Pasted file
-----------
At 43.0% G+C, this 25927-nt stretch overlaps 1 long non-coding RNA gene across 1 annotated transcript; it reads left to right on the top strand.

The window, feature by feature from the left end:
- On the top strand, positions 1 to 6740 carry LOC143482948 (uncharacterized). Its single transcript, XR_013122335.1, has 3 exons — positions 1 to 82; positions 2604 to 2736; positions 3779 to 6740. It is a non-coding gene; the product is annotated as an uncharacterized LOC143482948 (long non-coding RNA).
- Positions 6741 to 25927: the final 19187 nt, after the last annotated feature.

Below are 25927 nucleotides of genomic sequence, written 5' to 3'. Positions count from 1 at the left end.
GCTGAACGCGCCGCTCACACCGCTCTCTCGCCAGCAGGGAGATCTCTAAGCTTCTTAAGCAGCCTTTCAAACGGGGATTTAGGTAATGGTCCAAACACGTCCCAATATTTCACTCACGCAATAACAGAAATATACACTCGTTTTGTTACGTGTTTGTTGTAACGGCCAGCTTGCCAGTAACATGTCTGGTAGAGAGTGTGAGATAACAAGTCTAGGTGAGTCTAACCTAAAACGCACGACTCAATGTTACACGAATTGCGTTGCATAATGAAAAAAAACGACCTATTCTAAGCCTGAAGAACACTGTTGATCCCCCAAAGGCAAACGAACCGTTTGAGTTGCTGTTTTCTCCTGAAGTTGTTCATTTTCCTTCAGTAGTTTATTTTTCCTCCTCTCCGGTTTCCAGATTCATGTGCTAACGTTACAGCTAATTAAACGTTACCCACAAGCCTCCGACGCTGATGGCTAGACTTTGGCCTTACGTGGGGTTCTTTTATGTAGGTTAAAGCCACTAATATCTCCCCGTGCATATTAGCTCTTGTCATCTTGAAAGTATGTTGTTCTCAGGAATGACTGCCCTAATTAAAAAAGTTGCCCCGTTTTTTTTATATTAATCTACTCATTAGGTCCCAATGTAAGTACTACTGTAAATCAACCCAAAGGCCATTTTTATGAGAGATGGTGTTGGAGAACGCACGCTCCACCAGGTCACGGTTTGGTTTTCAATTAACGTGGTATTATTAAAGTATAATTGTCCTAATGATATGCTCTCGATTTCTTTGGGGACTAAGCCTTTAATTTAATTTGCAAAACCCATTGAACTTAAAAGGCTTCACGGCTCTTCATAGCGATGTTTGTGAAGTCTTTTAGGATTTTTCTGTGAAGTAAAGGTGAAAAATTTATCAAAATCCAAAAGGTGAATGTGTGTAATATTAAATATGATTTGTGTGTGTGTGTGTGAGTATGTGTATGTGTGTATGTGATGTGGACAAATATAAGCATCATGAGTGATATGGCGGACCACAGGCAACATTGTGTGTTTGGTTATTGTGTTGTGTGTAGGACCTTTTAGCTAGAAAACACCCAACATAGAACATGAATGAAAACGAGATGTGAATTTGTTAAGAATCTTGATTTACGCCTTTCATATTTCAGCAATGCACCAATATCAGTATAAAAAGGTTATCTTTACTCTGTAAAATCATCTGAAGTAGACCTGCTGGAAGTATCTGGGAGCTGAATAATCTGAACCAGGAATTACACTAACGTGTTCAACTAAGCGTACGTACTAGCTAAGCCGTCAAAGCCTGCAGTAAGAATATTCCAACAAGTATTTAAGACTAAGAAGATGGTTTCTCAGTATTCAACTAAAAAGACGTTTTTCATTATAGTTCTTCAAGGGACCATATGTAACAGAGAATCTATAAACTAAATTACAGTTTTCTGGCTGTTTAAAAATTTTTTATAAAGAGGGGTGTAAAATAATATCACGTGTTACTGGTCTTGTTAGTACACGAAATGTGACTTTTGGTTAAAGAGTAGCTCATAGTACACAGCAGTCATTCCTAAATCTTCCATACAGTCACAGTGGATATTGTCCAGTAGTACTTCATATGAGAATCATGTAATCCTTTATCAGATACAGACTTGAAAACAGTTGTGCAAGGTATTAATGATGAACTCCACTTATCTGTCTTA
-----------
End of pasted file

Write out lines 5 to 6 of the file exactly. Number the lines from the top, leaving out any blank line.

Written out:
Below are 25927 nucleotides of genomic sequence, written 5' to 3'. Positions count from 1 at the left end.
GCTGAACGCGCCGCTCACACCGCTCTCTCGCCAGCAGGGAGATCTCTAAGCTTCTTAAGCAGCCTTTCAAACGGGGATTTAGGTAATGGTCCAAACACGTCCCAATATTTCACTCACGCAATAACAGAAATATACACTCGTTTTGTTACGTGTTTGTTGTAACGGCCAGCTTGCCAGTAACATGTCTGGTAGAGAGTGTGAGATAACAAGTCTAGGTGAGTCTAACCTAAAACGCACGACTCAATGTTACACGAATTGCGTTGCATAATGAAAAAAAACGACCTATTCTAAGCCTGAAGAACACTGTTGATCCCCCAAAGGCAAACGAACCGTTTGAGTTGCTGTTTTCTCCTGAAGTTGTTCATTTTCCTTCAGTAGTTTATTTTTCCTCCTCTCCGGTTTCCAGATTCATGTGCTAACGTTACAGCTAATTAAACGTTACCCACAAGCCTCCGACGCTGATGGCTAGACTTTGGCCTTACGTGGGGTTCTTTTATGTAGGTTAAAGCCACTAATATCTCCCCGTGCATATTAGCTCTTGTCATCTTGAAAGTATGTTGTTCTCAGGAATGACTGCCCTAATTAAAAAAGTTGCCCCGTTTTTTTTATATTAATCTACTCATTAGGTCCCAATGTAAGTACTACTGTAAATCAACCCAAAGGCCATTTTTATGAGAGATGGTGTTGGAGAACGCACGCTCCACCAGGTCACGGTTTGGTTTTCAATTAACGTGGTATTATTAAAGTATAATTGTCCTAATGATATGCTCTCGATTTCTTTGGGGACTAAGCCTTTAATTTAATTTGCAAAACCCATTGAACTTAAAAGGCTTCACGGCTCTTCATAGCGATGTTTGTGAAGTCTTTTAGGATTTTTCTGTGAAGTAAAGGTGAAAAATTTATCAAAATCCAAAAGGTGAATGTGTGTAATATTAAATATGATTTGTGTGTGTGTGTGTGAGTATGTGTATGTGTGTATGTGATGTGGACAAATATAAGCATCATGAGTGATATGGCGGACCACAGGCAACATTGTGTGTTTGGTTATTGTGTTGTGTGTAGGACCTTTTAGCTAGAAAACACCCAACATAGAACATGAATGAAAACGAGATGTGAATTTGTTAAGAATCTTGATTTACGCCTTTCATATTTCAGCAATGCACCAATATCAGTATAAAAAGGTTATCTTTACTCTGTAAAATCATCTGAAGTAGACCTGCTGGAAGTATCTGGGAGCTGAATAATCTGAACCAGGAATTACACTAACGTGTTCAACTAAGCGTACGTACTAGCTAAGCCGTCAAAGCCTGCAGTAAGAATATTCCAACAAGTATTTAAGACTAAGAAGATGGTTTCTCAGTATTCAACTAAAAAGACGTTTTTCATTATAGTTCTTCAAGGGACCATATGTAACAGAGAATCTATAAACTAAATTACAGTTTTCTGGCTGTTTAAAAATTTTTTATAAAGAGGGGTGTAAAATAATATCACGTGTTACTGGTCTTGTTAGTACACGAAATGTGACTTTTGGTTAAAGAGTAGCTCATAGTACACAGCAGTCATTCCTAAATCTTCCATACAGTCACAGTGGATATTGTCCAGTAGTACTTCATATGAGAATCATGTAATCCTTTATCAGATACAGACTTGAAAACAGTTGTGCAAGGTATTAATGATGAACTCCACTTATCTGTCTTA